It’s also the classification of AGCs, during this period which has been frustrating for operators. “Under Tier 3, AGCs are the only business in the government’s own guidance for shops and branches to be forced to close. We are the only business on many of the country’s Tier 3 high streets that had to close. I fully support the need to take stringent measures against the virus but how can it be safe to visit crammed shopping malls, department stores, close contact hairdressers, gyms and betting shops – but not AGCs?” asks Finch.
AGCs being caught by the curfew is equally impossible to understand. “We do not serve alcohol or allow people who are intoxicated to enter our premises, so why were measures which were clearly aimed at pubs, also aimed at AGCs?” he continues.
Of course, there is no precedent for the events of the past year and Neil Finch appreciates this, however, it’s not the regulations themselves that have been the most frustrating but the way they have been brought in.
“Whatever decisions and initiatives the Government makes will not please everyone and will always draw criticism,” he says. “The problem has been that prior to implementation many of these ideas had not been fully thought through. Much of the anger regarding new measures, benefits and restrictions being brought in was not about whether they were wrong or right but because they were unfairly implemented.”
“The initiatives that have been unfair and very damaging to our sector have been the lack of a similar reduction in MGD to that of VAT which has been reduced to 5 percent, the difficulty that some operators have experienced in trying to get loans from banks despite the Government offering to guarantee them and as previously mentioned the unfair closures within Tier 3,” he points out.
The only positive initiative from Government both operators agree has been the furlough scheme, which has been extended to April 2021. Despite this, jobs have had to go. “Unfortunately, we have had staff leave rather than have to make redundancies and we have not replaced those staff,” says Jason Frost.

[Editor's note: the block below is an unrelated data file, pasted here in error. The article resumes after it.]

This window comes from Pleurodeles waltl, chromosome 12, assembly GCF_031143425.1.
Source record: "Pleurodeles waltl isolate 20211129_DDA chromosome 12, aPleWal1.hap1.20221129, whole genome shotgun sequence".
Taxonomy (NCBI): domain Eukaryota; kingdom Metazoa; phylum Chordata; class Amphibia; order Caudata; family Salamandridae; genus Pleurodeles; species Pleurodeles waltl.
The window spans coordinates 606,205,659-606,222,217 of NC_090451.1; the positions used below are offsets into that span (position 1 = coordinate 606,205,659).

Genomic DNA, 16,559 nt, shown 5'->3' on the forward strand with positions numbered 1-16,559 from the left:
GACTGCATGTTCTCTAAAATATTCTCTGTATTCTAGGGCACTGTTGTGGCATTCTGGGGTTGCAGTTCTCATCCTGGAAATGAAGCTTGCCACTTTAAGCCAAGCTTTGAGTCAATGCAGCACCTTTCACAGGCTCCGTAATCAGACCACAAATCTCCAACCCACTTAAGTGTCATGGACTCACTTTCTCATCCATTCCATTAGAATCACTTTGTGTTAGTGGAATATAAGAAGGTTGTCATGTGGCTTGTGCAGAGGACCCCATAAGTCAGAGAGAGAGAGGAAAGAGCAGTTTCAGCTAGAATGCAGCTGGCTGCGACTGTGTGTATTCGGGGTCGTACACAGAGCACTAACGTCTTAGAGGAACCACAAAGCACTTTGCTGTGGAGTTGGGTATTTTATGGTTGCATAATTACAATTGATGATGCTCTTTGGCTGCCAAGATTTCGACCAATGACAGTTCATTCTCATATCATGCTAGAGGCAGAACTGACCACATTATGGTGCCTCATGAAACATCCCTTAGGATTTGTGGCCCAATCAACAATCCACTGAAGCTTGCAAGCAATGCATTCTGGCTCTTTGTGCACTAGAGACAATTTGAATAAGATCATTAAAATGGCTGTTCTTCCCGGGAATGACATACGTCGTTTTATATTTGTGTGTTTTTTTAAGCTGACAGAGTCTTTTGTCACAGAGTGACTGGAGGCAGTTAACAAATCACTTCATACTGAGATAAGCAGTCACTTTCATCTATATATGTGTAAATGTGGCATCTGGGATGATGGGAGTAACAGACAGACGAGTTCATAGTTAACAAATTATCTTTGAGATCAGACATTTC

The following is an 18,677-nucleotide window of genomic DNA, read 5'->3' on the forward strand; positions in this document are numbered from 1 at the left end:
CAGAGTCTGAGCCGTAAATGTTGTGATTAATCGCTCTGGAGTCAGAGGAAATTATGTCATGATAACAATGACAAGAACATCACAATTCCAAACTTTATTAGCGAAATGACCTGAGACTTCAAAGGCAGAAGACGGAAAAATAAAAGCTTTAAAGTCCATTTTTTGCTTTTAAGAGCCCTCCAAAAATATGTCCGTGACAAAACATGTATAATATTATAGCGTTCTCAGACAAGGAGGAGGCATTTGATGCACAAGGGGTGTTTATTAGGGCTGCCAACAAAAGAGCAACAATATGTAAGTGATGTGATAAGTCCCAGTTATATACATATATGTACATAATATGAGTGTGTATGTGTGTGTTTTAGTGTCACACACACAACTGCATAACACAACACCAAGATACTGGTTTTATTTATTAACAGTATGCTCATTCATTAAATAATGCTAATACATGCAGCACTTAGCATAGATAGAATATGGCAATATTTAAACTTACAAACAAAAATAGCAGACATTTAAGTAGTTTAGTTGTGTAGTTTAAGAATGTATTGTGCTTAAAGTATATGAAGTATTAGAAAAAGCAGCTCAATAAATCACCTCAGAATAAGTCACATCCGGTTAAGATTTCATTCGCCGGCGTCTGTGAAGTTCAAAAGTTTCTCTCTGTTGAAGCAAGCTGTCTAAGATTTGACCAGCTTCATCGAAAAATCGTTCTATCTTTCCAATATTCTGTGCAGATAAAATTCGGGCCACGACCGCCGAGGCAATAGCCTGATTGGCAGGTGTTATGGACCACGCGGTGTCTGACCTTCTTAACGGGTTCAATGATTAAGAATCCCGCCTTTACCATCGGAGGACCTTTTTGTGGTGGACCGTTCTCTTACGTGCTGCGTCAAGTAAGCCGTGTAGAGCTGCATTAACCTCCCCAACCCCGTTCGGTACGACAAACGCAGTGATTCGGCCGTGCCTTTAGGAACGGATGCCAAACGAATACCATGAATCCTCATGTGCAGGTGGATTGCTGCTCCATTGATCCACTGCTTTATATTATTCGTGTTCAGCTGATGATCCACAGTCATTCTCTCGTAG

“Like most AGC operators, I have a number of venues that open 24hrs a day, to service the evening economy but when the nighttime curfew was brought in (yet again for no justifiable reason) I had to make 30 percent of my staff redundant,” noted Finch.
One of the other most worrying factors in all of this is how it will affect customer confidence. “We have seen some of our regular customers return between lockdowns but also there are quite a few we have not seen,” said Frost. “This is mainly because they are afraid to come out, particularly the older clientele. In general, however, it is clear the customers want to come in and the feedback that I have had is the measures we have in place have made them feel secure and comfortable.”
“I was initially worried that after three months of lockdown last year, we wouldn’t have many customers returning,” thought Finch. “I was extremely concerned that a lot of them would have been tempted to play online by the many offers sent to them, upwards of £40-£50 in free spins just for signing up.
“However, what I discovered – as did many other operators when we reopened – was that customers were keen to come back. We in the AGC sector provide a hygienic, sanitised, controlled, friendly environment where customers can play safely in the knowledge that we have measures in place to protect them and prevent their gambling from getting out of control. This is the message we need to get across to politicians, that our businesses provide a place of sanctuary for many people and pose very little harm in comparison to other forms of gambling.”